After winning his first Scotland cap five years ago at the age of 21, Hoyland’s progress was stalled by injuries which ruled him out for much of 2017 and almost all of 2018. However, the back-three player’s career is now firmly back on track, and the new contract he signed with Edinburgh earlier this week is testament to his powers of recovery – powers that are mental as well as physical, as he believes he is now more mature and composed off the field as well as on.
“I’ve had a couple of pretty difficult years injury-wise, but that’s kind of done with, I’ve managed to flush that,” the 26-year-old said. “I’ve learned a lot from it, and probably the main thing I’ve learned is how to switch off outside of rugby, which I think has helped me a lot the last year or so.
“I’m happy, fingers crossed, to put all of my injury troubles behind me so that I can just crack on. We’ve got an amazing rehab team here and I feel physically probably better than I did before I got injured.”
Especially when a foot injury kept him inactive for nearly 12 months up to last February, Hoyland had to face the inevitable fears that his coaches would deem him surplus to requirements. But he learned to deal with those fears and, after he was given a one-year extension to his contract for this season, his new two-year deal has emphasised his increasing importance as a squad member who is now just at home at full-back as he is on the wing.
“Again, that’s something that I learned a lot about when I was injured,” he continued. “You have to take things day by day, because if you look too far into the future and you worry about things, you get that in your head and you forget about the task at hand, which is getting back to be fully fit.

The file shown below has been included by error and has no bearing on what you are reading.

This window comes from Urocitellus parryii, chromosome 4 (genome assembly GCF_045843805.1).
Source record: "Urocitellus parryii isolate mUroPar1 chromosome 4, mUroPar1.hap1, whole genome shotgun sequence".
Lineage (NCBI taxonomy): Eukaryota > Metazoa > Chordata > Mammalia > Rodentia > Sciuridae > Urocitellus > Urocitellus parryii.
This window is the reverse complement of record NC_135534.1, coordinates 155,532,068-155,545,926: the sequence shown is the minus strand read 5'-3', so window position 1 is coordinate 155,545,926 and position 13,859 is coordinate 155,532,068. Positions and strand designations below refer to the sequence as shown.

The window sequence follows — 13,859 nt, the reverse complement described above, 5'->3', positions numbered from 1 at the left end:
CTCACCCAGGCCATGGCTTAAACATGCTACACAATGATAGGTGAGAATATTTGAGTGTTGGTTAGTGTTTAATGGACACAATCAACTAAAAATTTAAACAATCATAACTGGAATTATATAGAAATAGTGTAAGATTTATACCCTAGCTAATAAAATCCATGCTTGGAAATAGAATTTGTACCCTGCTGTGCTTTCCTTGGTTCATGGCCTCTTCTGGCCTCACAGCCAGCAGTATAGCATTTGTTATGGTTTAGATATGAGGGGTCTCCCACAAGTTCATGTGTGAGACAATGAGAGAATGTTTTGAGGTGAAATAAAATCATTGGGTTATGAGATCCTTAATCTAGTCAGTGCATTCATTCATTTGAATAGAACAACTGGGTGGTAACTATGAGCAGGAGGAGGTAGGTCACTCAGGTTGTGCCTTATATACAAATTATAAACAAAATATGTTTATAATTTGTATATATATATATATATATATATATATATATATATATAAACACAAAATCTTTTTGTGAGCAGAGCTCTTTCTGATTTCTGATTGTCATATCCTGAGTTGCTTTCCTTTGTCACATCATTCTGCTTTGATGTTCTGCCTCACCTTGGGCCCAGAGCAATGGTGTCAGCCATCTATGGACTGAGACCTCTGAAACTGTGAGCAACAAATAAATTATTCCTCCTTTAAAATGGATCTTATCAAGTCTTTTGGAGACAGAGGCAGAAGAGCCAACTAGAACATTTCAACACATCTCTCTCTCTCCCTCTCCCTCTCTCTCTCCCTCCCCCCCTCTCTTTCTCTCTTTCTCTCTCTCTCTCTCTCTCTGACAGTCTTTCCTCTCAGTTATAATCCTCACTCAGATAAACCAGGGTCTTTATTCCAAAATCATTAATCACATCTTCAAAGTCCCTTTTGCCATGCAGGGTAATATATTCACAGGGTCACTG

“I actually managed to switch that side of things off, and just focused on getting my rehab being my main priority. Then I ended up coming back a bit quicker, I played a few games and now I’ve managed to re-sign off the back of it. It’s something I probably didn’t think about too much, because I knew that if I did then I wouldn’t be focusing on what was more important.
“It’s nice to have that all sorted, that I don’t have to think about it anymore and can just focus on rugby. Just delighted to be staying at the club. And for another two years as well, which is good. I’m just excited to see what this group of guys can do, and achieve moving forward.”
A coffee business he runs with club captain Stuart McInally is one way in which Hoyland switches off from the rigours of rugby, while a university course in business and enterprise in sport also provides a contrast – albeit a more mentally demanding one. “It’s something that Edinburgh Napier do for guys that are fortunate enough to be elite athletes, and it’s exactly for that purpose – to switch off and do something else outside of rugby.
“It’s been fine. It’s work. It is [challenging sometimes]. Say we get a day off, the easy thing to do is have a lie in, go to have breakfast, then go for a coffee and maybe go back to have a nap. You can switch off doing that, which is fine, but sometimes it’s difficult to motivate yourself to do other things that require a bit more work. I think a lot of my stuff with uni has been leaving it last minute – which I’m trying to educate myself not to do.”
Hoyland’s team-mates Magnus Bradbury and Blair Kinghorn are on the same course, but word is that he is getting the best grades of the three – a suggestion he did not attempt to deny. “Oh yeah,” he added. “They’re on a different planet. So I’m thankfully not with them.”